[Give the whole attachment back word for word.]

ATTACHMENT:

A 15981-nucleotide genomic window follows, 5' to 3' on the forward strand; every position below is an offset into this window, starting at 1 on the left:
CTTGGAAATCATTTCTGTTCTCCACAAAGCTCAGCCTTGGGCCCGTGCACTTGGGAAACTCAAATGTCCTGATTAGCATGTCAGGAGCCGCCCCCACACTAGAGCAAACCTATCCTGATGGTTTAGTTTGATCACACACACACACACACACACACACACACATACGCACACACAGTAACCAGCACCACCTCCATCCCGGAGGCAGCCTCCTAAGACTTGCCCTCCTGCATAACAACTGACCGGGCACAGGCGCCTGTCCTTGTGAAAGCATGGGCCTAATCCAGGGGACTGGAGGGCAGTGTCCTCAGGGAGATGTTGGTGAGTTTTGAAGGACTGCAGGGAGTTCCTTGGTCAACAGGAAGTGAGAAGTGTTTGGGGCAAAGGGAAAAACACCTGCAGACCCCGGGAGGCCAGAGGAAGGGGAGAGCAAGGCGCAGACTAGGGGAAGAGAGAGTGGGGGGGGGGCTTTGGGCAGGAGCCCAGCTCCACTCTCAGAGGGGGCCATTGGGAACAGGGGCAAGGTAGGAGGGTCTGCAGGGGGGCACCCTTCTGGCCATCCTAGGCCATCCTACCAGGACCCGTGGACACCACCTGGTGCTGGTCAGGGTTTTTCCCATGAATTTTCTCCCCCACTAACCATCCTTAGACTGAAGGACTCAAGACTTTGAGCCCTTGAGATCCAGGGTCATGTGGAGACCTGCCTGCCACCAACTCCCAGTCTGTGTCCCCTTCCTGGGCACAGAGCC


A 15981-nucleotide genomic window follows, 5' to 3' on the forward strand; every position below is an offset into this window, starting at 1 on the left:
CTTGGAAATCATTTCTGTTCTCCACAAAGCTCAGCCTTGGGCCCGTGCACTTGGGAAACTCAAATGTCCTGATTAGCATGTCAGGAGCCGCCCCCACACTAGAGCAAACCTATCCTGATGGTTTAGTTTGATCACACACACACACACACACACACACACACATACGCACACACAGTAACCAGCACCACCTCCATCCCGGAGGCAGCCTCCTAAGACTTGCCCTCCTGCATAACAACTGACCGGGCACAGGCGCCTGTCCTTGTGAAAGCATGGGCCTAATCCAGGGGACTGGAGGGCAGTGTCCTCAGGGAGATGTTGGTGAGTTTTGAAGGACTGCAGGGAGTTCCTTGGTCAACAGGAAGTGAGAAGTGTTTGGGGCAAAGGGAAAAACACCTGCAGACCCCGGGAGGCCAGAGGAAGGGGAGAGCAAGGCGCAGACTAGGGGAAGAGAGAGTGGGGGGGGGGCTTTGGGCAGGAGCCCAGCTCCACTCTCAGAGGGGGCCATTGGGAACAGGGGCAAGGTAGGAGGGTCTGCAGGGGGGCACCCTTCTGGCCATCCTAGGCCATCCTACCAGGACCCGTGGACACCACCTGGTGCTGGTCAGGGTTTTTCCCATGAATTTTCTCCCCCACTAACCATCCTTAGACTGAAGGACTCAAGACTTTGAGCCCTTGAGATCCAGGGTCATGTGGAGACCTGCCTGCCACCAACTCCCAGTCTGTGTCCCCTTCCTGGGCACAGAGCC